Think about your favorite movie viewing experiences. Most likely, you were not alone—you were with family, friends, or possibly a theater full of engaged and interactive strangers. It probably also engaged many of your senses—cozy under a blanket, munching on something delicious, or in a cinema with a booming sound system. I bet you remember if you laughed a lot, or if the movie made you cry.
Watching a story unfold on screen taps into our autonomic nervous system (ANS), which processes many of our sensory and emotional experiences. The ANS is a hugely important system. It ties our mental and emotional wellbeing to our overall health, modulating vital functions such as our stress and calming responses, breathing, heart rate, digestion, immune response, and (crucially) social behavior.
When we have a sensory-emotional experience (whether it’s watching a movie, eating a meal with family, or getting stuck in a traffic jam), the ANS takes in sensory signals, which allow our body and brain to talk to each other about our experience, and then respond to it. Positive signals regulate our nervous system, allowing our body to enter a state of calm where the ANS runs the many functions that restore and maintain optimal health and brain function.
How can we enter this state on purpose? By helping each other get positive signals through a practice called autonomic co-regulation.
Since the ANS modulates our social behavior and social hormones, it’s actually hardwired to connect with another nervous system. When two people engage in sensory-emotional experiences together, their nervous systems can regulate each other, and both people benefit. For kids, this practice is absolutely vital, promoting better brain development, cardiac function, sleep, cognition, language, and stress resilience. But no matter how old we are, the more time we spend in this state together, the more our relationship supports our mental health, heart health, relational health, and physiological regulation.
Watching TV or a movie together can be a wonderful opportunity to co-regulate, especially for families! It’s something many of us already do on a regular basis, so why not get the most out of it that we can?
Interestingly, children under the age of five appear to be hindered more than helped by watching screens. Even all that marketing for early language learning is misleading: in a program designed to teach young children Japanese, kids who took lessons in person retained new vocabulary, whereas kids who participated in video learning retained almost nothing, despite having the same teacher. When it comes to presenting your children with valuable educational material, screens are almost never healthy at a very young age—reading, playing, and being outdoors are better ways to co-regulate during early childhood development.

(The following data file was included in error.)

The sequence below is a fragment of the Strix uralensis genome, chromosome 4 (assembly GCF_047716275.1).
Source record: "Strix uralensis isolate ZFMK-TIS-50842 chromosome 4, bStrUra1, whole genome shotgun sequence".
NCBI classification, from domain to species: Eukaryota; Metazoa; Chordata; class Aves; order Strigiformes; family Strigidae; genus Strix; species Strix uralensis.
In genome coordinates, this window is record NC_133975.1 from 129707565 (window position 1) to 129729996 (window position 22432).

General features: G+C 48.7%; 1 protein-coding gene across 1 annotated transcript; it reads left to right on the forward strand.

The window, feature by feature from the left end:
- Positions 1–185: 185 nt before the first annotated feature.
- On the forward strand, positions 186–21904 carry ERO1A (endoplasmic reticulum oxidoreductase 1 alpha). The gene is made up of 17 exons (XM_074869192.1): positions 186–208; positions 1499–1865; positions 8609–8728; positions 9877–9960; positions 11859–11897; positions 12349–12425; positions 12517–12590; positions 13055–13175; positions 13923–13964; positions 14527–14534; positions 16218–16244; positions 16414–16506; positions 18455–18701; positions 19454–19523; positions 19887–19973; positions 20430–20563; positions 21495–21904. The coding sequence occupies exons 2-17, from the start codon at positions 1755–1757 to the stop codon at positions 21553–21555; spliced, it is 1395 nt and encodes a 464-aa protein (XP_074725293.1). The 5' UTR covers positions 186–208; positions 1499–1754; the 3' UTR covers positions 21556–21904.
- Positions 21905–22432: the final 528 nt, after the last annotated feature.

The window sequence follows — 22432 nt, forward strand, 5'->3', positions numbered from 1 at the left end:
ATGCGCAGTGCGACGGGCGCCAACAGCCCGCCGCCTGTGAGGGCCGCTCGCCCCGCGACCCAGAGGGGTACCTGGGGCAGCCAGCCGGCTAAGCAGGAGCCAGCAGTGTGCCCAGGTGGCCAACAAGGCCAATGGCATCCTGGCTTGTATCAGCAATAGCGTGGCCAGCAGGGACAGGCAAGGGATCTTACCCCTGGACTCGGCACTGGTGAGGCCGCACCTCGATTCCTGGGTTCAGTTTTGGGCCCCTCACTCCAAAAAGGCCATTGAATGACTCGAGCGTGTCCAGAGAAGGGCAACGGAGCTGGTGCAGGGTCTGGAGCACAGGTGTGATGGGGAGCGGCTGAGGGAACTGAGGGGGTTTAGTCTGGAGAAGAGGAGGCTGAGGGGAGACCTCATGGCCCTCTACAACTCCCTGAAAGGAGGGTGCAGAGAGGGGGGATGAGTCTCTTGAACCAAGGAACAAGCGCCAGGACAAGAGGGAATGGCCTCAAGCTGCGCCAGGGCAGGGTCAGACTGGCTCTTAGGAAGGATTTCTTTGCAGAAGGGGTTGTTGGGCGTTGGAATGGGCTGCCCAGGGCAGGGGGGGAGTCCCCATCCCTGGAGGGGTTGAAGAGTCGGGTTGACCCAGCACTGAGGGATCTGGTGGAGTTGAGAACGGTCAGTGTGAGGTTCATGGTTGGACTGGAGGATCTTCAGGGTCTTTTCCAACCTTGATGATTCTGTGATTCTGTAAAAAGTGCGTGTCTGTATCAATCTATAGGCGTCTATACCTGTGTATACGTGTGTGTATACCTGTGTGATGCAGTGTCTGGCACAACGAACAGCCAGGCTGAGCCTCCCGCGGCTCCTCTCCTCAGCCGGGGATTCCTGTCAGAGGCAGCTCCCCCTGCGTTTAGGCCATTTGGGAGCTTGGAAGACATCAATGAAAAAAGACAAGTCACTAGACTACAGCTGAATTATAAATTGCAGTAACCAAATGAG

But for those of us who are old enough, being intentional about how we watch together can help ensure our bodies are getting those positive signals. Here are some suggestions for making movie night a connecting and healthful experience for the whole family:
- You can begin co-regulating before the movie starts by making food or hot cocoa together, building a cozy fort, making a game out of choosing the movie, and snuggling up together in anticipation.
- Engage as many of your senses as you can:
- Sit close together or cuddle
- Share a snack
- Enjoy laughing together and don’t shy away from crying together
- If there’s a song you know, sing along together!
- Give it your full attention. No scrolling on your phone. In fact, it’s best to put it in another room, otherwise your child will be constantly anticipating an alert.
- Accompanying children while they watch helps their comprehension and your interpretations of what the two of you are seeing mitigate any negative responses to overstimulation, and scary or inappropriate content. Make sure you’re sitting in a way that they can see your face (which helps them process their own emotional experience), and be ready to pause the movie if there’s anything they want to talk about or process with you.
- If you have teenagers who retreat to the solitude of their bedroom (or phone) after dinner, creating a special movie night can be an appealing way for them to co-regulate with you. Be sure to let them choose the movie sometimes—they’ll feel respected, and your interest in their tastes will foster confidence and connection.
- When it’s over, spend some time sharing your thoughts and feelings about the story and what it meant to each of you. Look into each other’s eyes, and enjoy each other’s company.
- Whether you came together over a sad movie or a wildly funny episode of your favorite show, try to keep that connection strong as you transition to bedtime—when you (and certainly your kids) fall asleep co-regulated, the quality of sleep can improve dramatically.
Life in today’s world is so often chaotic, and as we engage more with our jobs and phones, we engage less with each other. But biologically, we were designed to nurture each other. Interpersonal care supports our health on a physical, mental, emotional, and behavioral level, from infancy through adulthood. But this doesn’t have to be overwhelming or unattainable—if we can invite each other into even the most simple daily experiences, we’ve taken an important step toward living in our optimal states of being, and helping our loved ones along the way.